Among the currently used prophylactics, the highest dropout rates compared to placebo were seen in patients treated with amitriptyline, valproate or topiramate. These high dropout rates seem to be consistent with both clinical practice and with data about migraine prophylaxis adherence, in which a substantial higher rate of discontinuation was seen among patients treated with topiramate and amitriptyline compared to propranolol . One has to be aware however that the overall tolerability and safety story is not fully reflected by ‘dropouts due to side-effects’ in a clinical trial. As for the oral prophylactic drugs, side effects like depressive mood, weight changes or nephrolithiasis might not be completely captured during a clinical trial. Even so, the real-world side effect profile of CGRP mAb is an evolving area of research where for example the development of hypertension or worsening of preexisting hypertension due to erenumab needs to be further elucidated in the near future. Finally, the concurrent high overall dropout rates in the amitriptyline and topiramate trials is remarkable, and might reflect a lower trial quality although no firm conclusions can be drawn.
CGRP mAb have an efficacy which is at least comparable to the efficacy of the currently used preventive drugs where the robustness of this efficacy signal is substantiated by several randomized clinical trials each containing large numbers of patients. Because of their excellent tolerability and ease of use, the major added value of CGRP mAb, compared to the classical preventive anti-migraine drugs, seems therefore to be their unprecedented high efficacy over adverse effect profile. The high cost of CGRP mAb urges further research both exploring their cost-effectiveness and subgroups of patients who are likely to benefit most. Combining all this information with additional data concerning long term safety, can be of particular use to health policy makers in order to be able to provide guidelines on how to implement this new class of drugs in the prevention of EM and CM.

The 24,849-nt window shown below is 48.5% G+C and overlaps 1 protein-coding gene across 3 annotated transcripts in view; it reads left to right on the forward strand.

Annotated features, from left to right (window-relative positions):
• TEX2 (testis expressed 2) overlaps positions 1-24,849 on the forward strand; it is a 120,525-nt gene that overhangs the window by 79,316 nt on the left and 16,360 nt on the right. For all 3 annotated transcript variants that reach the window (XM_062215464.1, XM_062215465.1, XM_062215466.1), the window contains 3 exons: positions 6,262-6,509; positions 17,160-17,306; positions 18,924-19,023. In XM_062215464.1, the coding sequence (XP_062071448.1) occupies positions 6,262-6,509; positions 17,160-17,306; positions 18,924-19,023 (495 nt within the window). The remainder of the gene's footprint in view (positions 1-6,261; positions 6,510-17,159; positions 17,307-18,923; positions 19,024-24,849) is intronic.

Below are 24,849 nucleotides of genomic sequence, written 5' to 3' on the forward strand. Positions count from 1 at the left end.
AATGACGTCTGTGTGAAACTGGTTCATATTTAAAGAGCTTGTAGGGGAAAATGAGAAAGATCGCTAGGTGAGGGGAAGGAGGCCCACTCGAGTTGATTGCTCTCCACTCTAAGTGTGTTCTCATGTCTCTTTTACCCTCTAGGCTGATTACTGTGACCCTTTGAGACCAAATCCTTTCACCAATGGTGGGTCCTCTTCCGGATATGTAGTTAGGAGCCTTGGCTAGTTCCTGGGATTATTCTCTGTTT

Availability of data and materials
All data generated or analysed during this study are included in this published article and its supplementary information files.
American Academy of Neurology
European Medicines Agency
European Federation of Neurological Societies
Food and Drug Administration
International Headache Society.
Calcitonin gene-related peptide
Monthly migraine day
Randomized controlled trial
Hepp Z, Bloudek LM, Varon SF (2014) Systematic review of migraine prophylaxis adherence and persistence. J Manag Care Pharm 20(1):22–33. https://doi.org/10.18553/jmcp.2014.20.1.22
Blumenfeld AM, Bloudek LM, Becker WJ, Buse DC, Varon SF, Maglinte GA, Wilcox TK, Kawata AK, Lipton RB (2013) Patterns of use and reasons for discontinuation of prophylactic medications for episodic migraine and chronic migraine: results from the second international burden of migraine study (IBMS-II). Headache. 53(4):644–655. https://doi.org/10.1111/head.12055
Hepp Z, Dodick DW, Varon SF, Chia J, Matthew N, Gillard P, et al (2017) Persistence and switching patterns of oral migraine prophylactic medications among patients with chronic migraine: A retrospective claims analysis. Cephalalgia 37(5):470-85. https://doi.org/10.1177/0333102416678382.
Hepp Z, Dodick DW, Varon SF, Gillard P, Hansen RN, Devine EB (2015) Adherence to oral migraine-preventive medications among patients with chronic migraine. Cephalalgia. 35(6):478–488. https://doi.org/10.1177/0333102414547138
Vécsei L, Majláth Z, Szok D, Csáti A, Tajti J (2015) Drug safety and tolerability in prophylactic migraine treatment. Expert Opin Drug Saf 14(5):667–681. https://doi.org/10.1517/14740338.2015.1014797